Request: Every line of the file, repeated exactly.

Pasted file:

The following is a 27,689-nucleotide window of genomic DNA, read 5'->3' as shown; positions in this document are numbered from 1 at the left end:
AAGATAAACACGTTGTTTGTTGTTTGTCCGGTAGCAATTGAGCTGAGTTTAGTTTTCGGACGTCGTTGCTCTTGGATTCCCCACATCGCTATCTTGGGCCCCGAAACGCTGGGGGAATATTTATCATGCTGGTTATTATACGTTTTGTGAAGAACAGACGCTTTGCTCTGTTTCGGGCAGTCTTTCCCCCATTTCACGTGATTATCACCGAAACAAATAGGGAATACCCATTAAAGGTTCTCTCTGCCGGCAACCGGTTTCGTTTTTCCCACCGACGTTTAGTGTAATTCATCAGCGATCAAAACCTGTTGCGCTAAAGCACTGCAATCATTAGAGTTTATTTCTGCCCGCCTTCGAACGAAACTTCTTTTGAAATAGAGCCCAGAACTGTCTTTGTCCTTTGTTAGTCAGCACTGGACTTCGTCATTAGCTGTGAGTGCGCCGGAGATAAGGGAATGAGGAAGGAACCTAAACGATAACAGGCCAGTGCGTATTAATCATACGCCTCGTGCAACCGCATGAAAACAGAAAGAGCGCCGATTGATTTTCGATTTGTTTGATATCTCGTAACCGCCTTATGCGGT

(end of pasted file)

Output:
The following is a 27,689-nucleotide window of genomic DNA, read 5'->3' as shown; positions in this document are numbered from 1 at the left end:
AAGATAAACACGTTGTTTGTTGTTTGTCCGGTAGCAATTGAGCTGAGTTTAGTTTTCGGACGTCGTTGCTCTTGGATTCCCCACATCGCTATCTTGGGCCCCGAAACGCTGGGGGAATATTTATCATGCTGGTTATTATACGTTTTGTGAAGAACAGACGCTTTGCTCTGTTTCGGGCAGTCTTTCCCCCATTTCACGTGATTATCACCGAAACAAATAGGGAATACCCATTAAAGGTTCTCTCTGCCGGCAACCGGTTTCGTTTTTCCCACCGACGTTTAGTGTAATTCATCAGCGATCAAAACCTGTTGCGCTAAAGCACTGCAATCATTAGAGTTTATTTCTGCCCGCCTTCGAACGAAACTTCTTTTGAAATAGAGCCCAGAACTGTCTTTGTCCTTTGTTAGTCAGCACTGGACTTCGTCATTAGCTGTGAGTGCGCCGGAGATAAGGGAATGAGGAAGGAACCTAAACGATAACAGGCCAGTGCGTATTAATCATACGCCTCGTGCAACCGCATGAAAACAGAAAGAGCGCCGATTGATTTTCGATTTGTTTGATATCTCGTAACCGCCTTATGCGGT